Our population has grown significantly in the past few years and will continue to do so. Ongoing community input is an integral part of our preparation for that growth. Earlier this year, we invited people from all over Melbourne to share their hopes and aspirations for our city, as we refreshed the original Future Melbourne plan. Future Melbourne 2026 is an impressive example of collaboration from young and old, individuals and groups, experts and enthusiasts. It’s the community’s 10-year vision for the city, and its recommendations will be considered by the newly elected Council as part of the next Council Plan.
Not only is our population growing, Melbourne is entering a period of significant technological, economic and ecological change. We must be prepared for this change and the challenges it brings. In collaboration with Melbourne’s 31 other councils and Victorian Government, we released the Resilient Melbourne Strategy and implementation plan – the first of its kind in Australia. The plan offers a new way to address future challenges and stresses, so that the people who live and work in metropolitan Melbourne can adapt and prosper long into the future.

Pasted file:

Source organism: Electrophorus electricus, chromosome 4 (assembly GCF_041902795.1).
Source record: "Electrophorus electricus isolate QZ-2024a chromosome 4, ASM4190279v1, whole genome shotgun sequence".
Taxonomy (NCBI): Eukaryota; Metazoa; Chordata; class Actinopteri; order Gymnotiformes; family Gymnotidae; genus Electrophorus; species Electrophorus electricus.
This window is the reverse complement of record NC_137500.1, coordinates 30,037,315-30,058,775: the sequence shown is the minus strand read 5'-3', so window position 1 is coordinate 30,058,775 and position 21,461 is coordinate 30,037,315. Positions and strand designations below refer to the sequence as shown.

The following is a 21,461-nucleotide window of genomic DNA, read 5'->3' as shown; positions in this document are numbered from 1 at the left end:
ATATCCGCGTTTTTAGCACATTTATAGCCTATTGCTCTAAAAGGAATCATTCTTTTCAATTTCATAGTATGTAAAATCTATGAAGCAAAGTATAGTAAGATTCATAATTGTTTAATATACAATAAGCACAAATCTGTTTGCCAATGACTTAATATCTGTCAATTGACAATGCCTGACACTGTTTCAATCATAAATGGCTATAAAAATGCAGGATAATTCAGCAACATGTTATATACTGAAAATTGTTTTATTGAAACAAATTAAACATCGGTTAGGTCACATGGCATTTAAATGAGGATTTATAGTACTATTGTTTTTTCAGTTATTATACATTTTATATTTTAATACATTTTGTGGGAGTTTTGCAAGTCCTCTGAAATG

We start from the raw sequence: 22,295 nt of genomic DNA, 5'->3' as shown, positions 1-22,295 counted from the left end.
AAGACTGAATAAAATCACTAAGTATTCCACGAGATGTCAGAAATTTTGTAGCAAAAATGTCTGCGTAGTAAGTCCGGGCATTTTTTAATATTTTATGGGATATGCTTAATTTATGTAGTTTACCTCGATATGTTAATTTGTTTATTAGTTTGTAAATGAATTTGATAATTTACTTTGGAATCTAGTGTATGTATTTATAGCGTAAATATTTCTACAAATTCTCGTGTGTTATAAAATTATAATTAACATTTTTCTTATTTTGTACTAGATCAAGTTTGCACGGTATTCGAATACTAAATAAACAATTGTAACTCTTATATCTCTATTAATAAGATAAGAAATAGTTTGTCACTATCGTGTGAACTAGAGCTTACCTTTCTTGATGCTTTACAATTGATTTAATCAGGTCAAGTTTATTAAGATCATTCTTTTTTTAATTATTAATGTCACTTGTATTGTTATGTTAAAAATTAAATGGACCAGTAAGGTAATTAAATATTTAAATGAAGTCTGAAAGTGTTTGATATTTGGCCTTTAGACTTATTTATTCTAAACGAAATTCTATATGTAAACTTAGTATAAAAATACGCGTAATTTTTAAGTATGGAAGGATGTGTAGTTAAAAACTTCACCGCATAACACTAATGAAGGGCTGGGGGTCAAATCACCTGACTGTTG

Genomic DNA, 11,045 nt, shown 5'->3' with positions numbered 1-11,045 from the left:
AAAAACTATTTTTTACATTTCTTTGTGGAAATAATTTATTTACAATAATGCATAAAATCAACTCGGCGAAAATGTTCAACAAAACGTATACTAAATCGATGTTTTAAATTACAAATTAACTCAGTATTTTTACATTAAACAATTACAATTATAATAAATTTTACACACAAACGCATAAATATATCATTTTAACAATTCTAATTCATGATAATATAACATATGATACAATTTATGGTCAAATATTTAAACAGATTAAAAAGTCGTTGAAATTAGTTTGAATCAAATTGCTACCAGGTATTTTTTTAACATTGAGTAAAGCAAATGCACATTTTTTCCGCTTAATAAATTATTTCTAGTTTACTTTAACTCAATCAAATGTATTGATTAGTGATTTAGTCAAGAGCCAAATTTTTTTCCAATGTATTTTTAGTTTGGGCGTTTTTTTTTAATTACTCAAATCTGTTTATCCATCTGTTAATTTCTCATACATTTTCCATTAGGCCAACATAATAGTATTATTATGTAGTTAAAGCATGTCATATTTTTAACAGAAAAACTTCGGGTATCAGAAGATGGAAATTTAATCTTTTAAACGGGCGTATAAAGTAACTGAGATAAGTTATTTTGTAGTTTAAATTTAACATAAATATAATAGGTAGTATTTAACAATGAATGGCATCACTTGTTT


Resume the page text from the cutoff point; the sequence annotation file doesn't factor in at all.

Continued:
In 2016–17 we are continuing to strengthen the infrastructure and amenity of the city through our partnership with the Victorian Government on the Melbourne Metro Rail Project, and through planning for the renewal of key areas such as Arden Macaulay and Fishermans Bend. We will continue to advocate for greater collaboration between local, Victorian and Australian Governments to ensure the city and the people who continue to live, work and visit here can thrive.
Importantly we are gearing ourselves up to keep pace with the increasing importance residents, visitors, students and workers place on digital services. We have developed a four-year organisational plan to help us improve our customer experience and increase our technical capacity, so that we can deliver even better support to our Council and the community.
I want to thank the Councillors for their leadership, vision and commitment to the city. Finally, I thank all City of Melbourne employees for the hard work, dedication and passion you have shown in the last year. Much has been achieved, and I look forward to continue working with the community and the next Council.
- Martin Cutter, Acting Chief Executive Officer, City of Melbourne
Due to the Council election in October 2016 and the caretaker period required by the Local Government Act 1989 (Vic), there is no Lord Mayor’s message in the 2015–16 annual report.